Saturday, September 24, 2005

The Spirit Of Giving

Over at Social Sense, my good friend Mustang recently pointed out how closely our nation's response to Hurricane Katrina approaches socialism. Certainly our government has a role in the relief and recovery of the Gulf area. But the fostering of government dependence by means of the distribution of unlimited and responsibility-free funds promotes an attitude of victimhood. Such an attitude played a part in the outcome of Hurricane Katrina. Worse, the victim mentality will hamper the efforts to restore the Gulf region to vitality.

Individuals should be helping their fellow Americans, and some are doing so in a personal, hands-on manner. One such individual is Roger Guyette of Manassas, Virginia. This man knows all too well what it's like to lose everything because, five years ago, a fire destroyed his home and everything in it. As is often the case, the Red Cross came to his assistance. Instead of merely accepting help and going on with his life, a month after the fire, Guyette became a volunteer for his local chapter of the Red Cross. He has worked many disasters in the past five years, included flooded areas and the Pentagon on 9/11.

Because Guyette feels a special empathy for those in the Gulf area, he takes a personal and selfless role in helping out. According to a front-page article in the September 19, 2005 edition of the Washington Post,
"Roger Guyette knows the frustration and fear of losing everything. Five years ago, fire swept through his Manassas home, leaving him with nothing until the local Red Cross stepped in to help.

"Which is why day after day -- drooping with exhaustion and an aching back -- Guyette has stayed at the window of a Red Cross truck, dishing out beef brisket, applesauce and vegetables to worn hurricane victims amid the floodwater and debris of this Katrina-lashed bayou country.

"Just 48 hours after the storm struck the Gulf Coast, Guyette began ladling out food. Since then, he has offered sustenance and comforting words to thousands of traumatized, angry survivors. He has lost count of the meals, of the people, of the days. But he knows the devastation they face.

"'There's not a whole lot they can do,' he said. 'They're here. They have to reorganize their whole lives. It's tough on everybody.'

"Guyette, 46, is a quiet foot soldier in this disaster -- one of tens of thousands from across the country who have descended on the shattered Gulf Coast to help the hundreds of thousands affected by it...."
Guyette himself hasn't had an easy life. His parents abandoned him when he was a child, so he was reared in a foster home. At the age of eighteen, he had to assume responsibility for himself, without the help most young people receive. But he hasn't allowed victimhood to dominate his life. Instead, Guyette puts his hands to work:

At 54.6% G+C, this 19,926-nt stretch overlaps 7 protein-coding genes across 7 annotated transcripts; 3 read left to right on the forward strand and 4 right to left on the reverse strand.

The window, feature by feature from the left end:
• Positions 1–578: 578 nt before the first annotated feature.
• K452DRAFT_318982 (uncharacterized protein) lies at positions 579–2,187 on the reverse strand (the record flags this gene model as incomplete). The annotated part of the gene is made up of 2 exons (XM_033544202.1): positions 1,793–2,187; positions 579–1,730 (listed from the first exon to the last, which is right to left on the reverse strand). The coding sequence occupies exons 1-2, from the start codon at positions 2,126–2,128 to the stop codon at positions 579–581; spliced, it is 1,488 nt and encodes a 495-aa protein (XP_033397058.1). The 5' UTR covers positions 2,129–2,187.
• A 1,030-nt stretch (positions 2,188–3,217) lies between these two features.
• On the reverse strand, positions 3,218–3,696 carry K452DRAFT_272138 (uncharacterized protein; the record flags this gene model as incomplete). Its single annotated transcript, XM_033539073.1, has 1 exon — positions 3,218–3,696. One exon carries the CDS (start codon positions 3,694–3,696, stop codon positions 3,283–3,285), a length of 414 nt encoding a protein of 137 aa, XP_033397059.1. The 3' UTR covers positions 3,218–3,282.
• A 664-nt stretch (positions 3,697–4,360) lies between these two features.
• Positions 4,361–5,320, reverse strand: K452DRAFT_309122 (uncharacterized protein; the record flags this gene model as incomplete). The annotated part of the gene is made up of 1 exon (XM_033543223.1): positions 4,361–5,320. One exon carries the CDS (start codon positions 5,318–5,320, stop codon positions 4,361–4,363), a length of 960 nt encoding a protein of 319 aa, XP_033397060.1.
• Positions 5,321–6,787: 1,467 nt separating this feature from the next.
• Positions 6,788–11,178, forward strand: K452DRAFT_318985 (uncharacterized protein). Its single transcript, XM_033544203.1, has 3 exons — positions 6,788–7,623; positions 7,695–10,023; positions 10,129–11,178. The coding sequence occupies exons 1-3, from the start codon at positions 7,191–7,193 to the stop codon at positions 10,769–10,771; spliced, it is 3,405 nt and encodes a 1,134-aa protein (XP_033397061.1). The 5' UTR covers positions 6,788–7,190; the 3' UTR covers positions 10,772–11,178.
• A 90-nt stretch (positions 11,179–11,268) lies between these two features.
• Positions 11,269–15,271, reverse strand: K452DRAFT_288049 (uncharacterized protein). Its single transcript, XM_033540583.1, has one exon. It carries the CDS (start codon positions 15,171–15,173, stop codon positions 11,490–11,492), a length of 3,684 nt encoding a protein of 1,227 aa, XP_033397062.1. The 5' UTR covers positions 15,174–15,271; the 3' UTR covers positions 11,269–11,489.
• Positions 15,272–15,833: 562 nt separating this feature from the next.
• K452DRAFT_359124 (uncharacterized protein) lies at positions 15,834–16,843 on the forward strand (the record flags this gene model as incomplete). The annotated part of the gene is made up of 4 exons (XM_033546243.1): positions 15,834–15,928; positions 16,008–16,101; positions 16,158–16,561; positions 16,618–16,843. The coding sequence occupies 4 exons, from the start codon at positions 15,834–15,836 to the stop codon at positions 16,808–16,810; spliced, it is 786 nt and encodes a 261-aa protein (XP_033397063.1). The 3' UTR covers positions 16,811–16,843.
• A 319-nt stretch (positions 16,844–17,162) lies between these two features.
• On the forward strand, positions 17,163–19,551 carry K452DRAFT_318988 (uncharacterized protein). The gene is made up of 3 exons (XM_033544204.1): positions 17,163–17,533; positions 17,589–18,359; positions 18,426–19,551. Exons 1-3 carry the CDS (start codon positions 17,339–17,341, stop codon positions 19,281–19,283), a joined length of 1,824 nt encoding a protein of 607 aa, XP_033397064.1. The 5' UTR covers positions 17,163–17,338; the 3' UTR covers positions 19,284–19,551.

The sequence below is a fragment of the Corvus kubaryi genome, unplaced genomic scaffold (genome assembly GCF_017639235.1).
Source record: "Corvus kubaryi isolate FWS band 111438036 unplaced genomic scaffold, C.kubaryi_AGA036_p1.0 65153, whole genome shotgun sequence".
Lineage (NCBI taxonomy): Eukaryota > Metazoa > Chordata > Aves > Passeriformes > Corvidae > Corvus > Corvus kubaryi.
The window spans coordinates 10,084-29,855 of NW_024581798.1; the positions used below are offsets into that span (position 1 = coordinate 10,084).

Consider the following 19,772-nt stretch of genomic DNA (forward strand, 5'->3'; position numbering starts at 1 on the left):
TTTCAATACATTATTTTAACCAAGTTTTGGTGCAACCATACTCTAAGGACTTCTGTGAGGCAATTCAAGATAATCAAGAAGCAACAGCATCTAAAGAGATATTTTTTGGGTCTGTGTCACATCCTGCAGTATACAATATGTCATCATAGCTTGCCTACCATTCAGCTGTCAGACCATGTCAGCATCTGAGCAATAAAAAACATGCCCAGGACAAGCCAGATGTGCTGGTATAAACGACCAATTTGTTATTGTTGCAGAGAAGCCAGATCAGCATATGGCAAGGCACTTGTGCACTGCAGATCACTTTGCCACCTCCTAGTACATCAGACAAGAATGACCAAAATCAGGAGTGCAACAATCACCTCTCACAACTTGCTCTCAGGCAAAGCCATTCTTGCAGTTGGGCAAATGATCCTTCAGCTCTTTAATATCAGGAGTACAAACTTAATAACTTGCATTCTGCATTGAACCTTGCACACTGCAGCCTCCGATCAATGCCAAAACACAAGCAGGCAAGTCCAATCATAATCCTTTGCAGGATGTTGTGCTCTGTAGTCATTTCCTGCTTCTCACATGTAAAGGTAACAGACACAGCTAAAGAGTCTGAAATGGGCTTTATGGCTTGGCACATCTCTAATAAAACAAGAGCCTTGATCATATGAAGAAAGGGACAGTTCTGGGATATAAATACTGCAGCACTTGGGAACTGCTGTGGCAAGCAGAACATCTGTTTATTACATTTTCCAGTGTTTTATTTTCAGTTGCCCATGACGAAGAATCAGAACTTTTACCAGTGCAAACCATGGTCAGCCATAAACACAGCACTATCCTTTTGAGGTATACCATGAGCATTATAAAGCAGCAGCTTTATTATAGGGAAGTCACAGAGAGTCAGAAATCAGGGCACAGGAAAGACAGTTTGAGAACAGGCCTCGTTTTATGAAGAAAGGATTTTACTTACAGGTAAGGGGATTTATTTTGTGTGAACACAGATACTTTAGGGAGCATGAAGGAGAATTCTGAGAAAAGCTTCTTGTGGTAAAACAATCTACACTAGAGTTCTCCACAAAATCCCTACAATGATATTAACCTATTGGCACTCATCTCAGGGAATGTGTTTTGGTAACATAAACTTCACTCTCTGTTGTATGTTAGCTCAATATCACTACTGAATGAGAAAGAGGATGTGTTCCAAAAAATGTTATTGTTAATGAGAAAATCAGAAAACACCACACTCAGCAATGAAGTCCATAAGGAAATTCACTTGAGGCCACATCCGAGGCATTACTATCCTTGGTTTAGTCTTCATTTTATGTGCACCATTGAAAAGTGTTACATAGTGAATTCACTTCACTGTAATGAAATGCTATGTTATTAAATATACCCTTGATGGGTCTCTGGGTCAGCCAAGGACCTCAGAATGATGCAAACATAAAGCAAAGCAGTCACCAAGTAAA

"Guyette and a fellow volunteer, telephone company retiree Gary Rogers, drove the Manassas chapter's emergency disaster vehicle 1,400 miles to Little Rock -- a Red Cross staging area -- arriving Monday, Aug. 29, just as Katrina was departing. From there, they were ordered to Alexandria, La., 140 miles northwest of New Orleans, where evacuees from the city were headed.

"By then the situation was going from bad to hellish. Levees had broken in New Orleans, and by Tuesday night, thousands of people were pouring into Alexandria. The city opened its convention center and other public facilities.

"Day after backbreaking day, Guyette and Rogers loaded hot food in insulated chests into their Red Cross vehicle and dished it out at shelters and churches. As evacuees in Alexandria moved on, the volunteers headed south.

"By the time they reached this bayou country town early last week, Guyette had lost his cell phone as well as Rogers, who had gone home ill.

"Guyette's eyes are red-rimmed with fatigue. He aches from too many days of hefting heavy food chests and too many nights of folding his 6-foot-1 frame onto narrow cots in damp church basements.

"Nevertheless, he has extended his stay beyond the usual three-week Red Cross rotation."
Some of the people whom Guyette is helping are not openly grateful for the assistance:
"Sylvia Targo, 53, strode over. She had been washed out of her home in Metairie, west of New Orleans, and she was angry. She had been told to sign up for financial assistance by calling a number available at Red Cross headquarters. But once she'd arrived, she learned that the number was one she already had.

"'I came over here, wasting gas, and they told me the same telephone number,' she told Guyette.

"'I know it's hard,' he said. 'We're all trying to help all we can.' He told her about the free meals at the site twice a day. Targo shook her head.

"'It'll cost me more than it's worth to drive all the way over here,' she snapped and got back into her car."
Others, however, react differently:
"At another stop along the railroad tracks, a woman stopped her car and ran over to the truck. She lived in St. Bernard Parish, an area east of New Orleans that was largely ruined by the storm. She said she couldn't reach the Federal Emergency Management Agency and the Red Cross on the telephone and wanted to know if there was anything more she could do. Guyette told her to keep trying and offered her food. She shook her head.

"'I'm not starving yet. I still got a few dollars,' she said with a laugh." Guyette works on, expressing only his empathy: "'I've been right there, too,' he had said earlier. 'Everything gone -- everything except what's in your car and in your pockets.'"
Individuals, both relief volunteers and devastated residents, should play a role in the relief and recovery efforts. We need more volunteers such as Roger Guyette. And we also need more Gulf residents to accept only what they need for the moment. Sadly, we are already hearing of the misuse of some who have received taxpayers' dollars in the form of FEMA funds--the purchase of Louis Vuitton bags, lap dances, and breast implants. Now is not the time for such waste!